2021/22 snooker season
Features, Snooker Seasons

2021/22 Snooker Season: Ronnie O’Sullivan becomes the GOAT

The latest chapter in a series of articles looking back at each campaign from the Crucible era.

After almost a full season played behind closed doors, snooker went back on the road to entertain fans during the 2021/22 snooker season.

It would take a while, however, for the sport to fully recover from the impact of the coronavirus pandemic that was still wreaking havoc with global health and travel.

For the second successive season, there were no tournaments in China which adopted some of the sternest restrictions of any country.

There were only three destinations outside of the UK during the 2021/22 snooker season – Germany, Turkey, and Gibraltar.

Overall prize money was down, which made it even harder for the lower-ranked players to sustain a living on the circuit.

A lot of the biggest events were still dominated by the marquee names, and the focus was again on Ronnie O’Sullivan by the time the World Championship came around in April.

The Rocket’s first attempt at claiming a record-equalling seventh Crucible crown was abruptly ended in defeat to Anthony McGill in 2021.

But miked up for an Amazon-produced documentary, O’Sullivan was rarely challenged throughout his 2022 tilt at greatness.

Following comfortable victories over David Gilbert, Mark Allen, and Stephen Maguire in Sheffield, O’Sullivan beat old foe John Higgins in the semi-finals.

A blockbuster showdown against rival Judd Trump ensued, but the latter didn’t perform at his best and O’Sullivan prevailed with an 18-13 scoreline.

In matching Stephen Hendry’s modern-day record of seven world titles, 46 year-old O’Sullivan became, in many people’s eyes, the undisputed greatest player of all time.

While he ended the 2021/22 snooker season on the highest of notes, it was debatable whether or not O’Sullivan was actually the best player of the campaign.

Just before Christmas earlier that term, he had beaten Neil Robertson 10-8 to claim the World Grand Prix and a record-extending 38th ranking title.

Yet aside from that defeat, the Australian enjoyed a remarkable run of form that saw him capture several of the calendar’s most lucrative events.

Robertson’s 9-8 victory over John Higgins to win the 2021 English Open title was a sign of the success to come.

The Melbourne man thrashed Barry Hawkins to capture the prestigious Masters in London and then overcame the same opponent to win the Players Championship a month later.

In early-April, Robertson triumphed at the Tour Championship with an unbelievable comeback from 9-4 down to beat Higgins in Llandudno.

Robertson headed to the World Championship as the player in the best form, but despite making a memorable 147 break, his challenge in Sheffield ended in disappointment again.

The title-deciding defeats for Higgins, meanwhile, became a familiar theme for the Scot throughout the season.

Once regarded as boasting the finest temperament in the game, Higgins began to regularly struggle with the winning line in sight.

He squandered an 8-6 lead in defeat to Mark Allen at the Northern Ireland Open – the latter delighting his home crowd with a fine fight back in Belfast.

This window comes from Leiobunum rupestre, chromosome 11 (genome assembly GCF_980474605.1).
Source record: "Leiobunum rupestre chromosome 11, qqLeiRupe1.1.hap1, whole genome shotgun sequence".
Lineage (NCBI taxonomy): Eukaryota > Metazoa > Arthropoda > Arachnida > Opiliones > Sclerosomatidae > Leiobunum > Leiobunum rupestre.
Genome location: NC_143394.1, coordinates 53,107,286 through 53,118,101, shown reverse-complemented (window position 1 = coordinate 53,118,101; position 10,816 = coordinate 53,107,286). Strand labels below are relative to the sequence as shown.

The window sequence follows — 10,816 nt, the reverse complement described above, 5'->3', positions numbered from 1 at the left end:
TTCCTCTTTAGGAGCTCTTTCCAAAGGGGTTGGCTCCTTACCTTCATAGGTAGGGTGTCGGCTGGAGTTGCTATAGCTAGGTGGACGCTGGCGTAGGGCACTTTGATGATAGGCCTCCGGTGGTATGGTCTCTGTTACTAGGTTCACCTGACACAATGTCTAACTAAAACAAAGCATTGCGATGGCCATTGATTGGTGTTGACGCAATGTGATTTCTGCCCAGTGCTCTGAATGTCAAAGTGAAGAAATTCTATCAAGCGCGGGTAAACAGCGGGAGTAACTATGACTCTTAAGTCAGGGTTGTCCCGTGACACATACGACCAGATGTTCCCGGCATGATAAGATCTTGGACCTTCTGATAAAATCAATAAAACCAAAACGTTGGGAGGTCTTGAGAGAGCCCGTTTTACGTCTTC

Higgins was also a runner-up at the Champion of Champions to Judd Trump and a beaten finalist again at the Scottish Open, which was bizarrely played in Wales, although he did manage to emerge triumphantly in the invitational version of the Championship League.

Right back at the start of the campaign in July and August, David Gilbert won the ranking event edition of Championship League Snooker to finally land his maiden title at that level.

Elsewhere, Mark Williams, Joe Perry, and Judd Trump became champions of the British Open, Welsh Open, and the Turkish Masters respectively.

The opening ceremony in Turkey was marred by a drunken moment involving Robert Milkins – a disgraceful incident that concluded with the inebriated birthday boy getting his stomach pumped in an Antalya hospital.

It was that unusual situation that perhaps made his glory at the Gibraltar Open a couple of weeks later all the more impressive.

After 27 years as a professional and at the age of 46, Milkins put his recent troubles behind him to become a tournament winner for the first time.

Much of the rest of the 2021/22 season was dominated by younger international players who were making breakthroughs on the snooker scene.

China’s Fan Zhengyi stunned O’Sullivan in the final of the European Masters, while Hossein Vafaei became the sport’s first champion from Iran with his victory in the Shoot Out.

It was the UK Championship, though, that had everyone talking about the prospect of two up-and-coming stars.

Zhao Xintong and Luca Brecel orchestrated outstanding runs to the final at the Barbican Centre in York, where they showcased their prowess for attacking snooker.

The pair had been frequently talked about as possible poster boys for the game with only limited success up until that point.

But the first Triple Crown final in years between two players in their twenties had supporters salivating.

Zhao beat Brecel 10-5 to lift the famous trophy aloft, but there was to be further success for both in the months that followed.

The Belgian Bullet beat Higgins to claim the Scottish Open title just a week later, while Zhao humiliated Chinese friend Yan Bingtao 9-0 to win the German Masters in January.

A future where both players were set to regularly jostle for the major titles was seemingly in store.

But a seismic scandal that sent shockwaves through the sport was just around the corner, with Zhao and Brecel’s career arcs destined to move in completely opposite trajectories.

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The Snooker Seasons series will continue in the future.

Featured photo credit: WST

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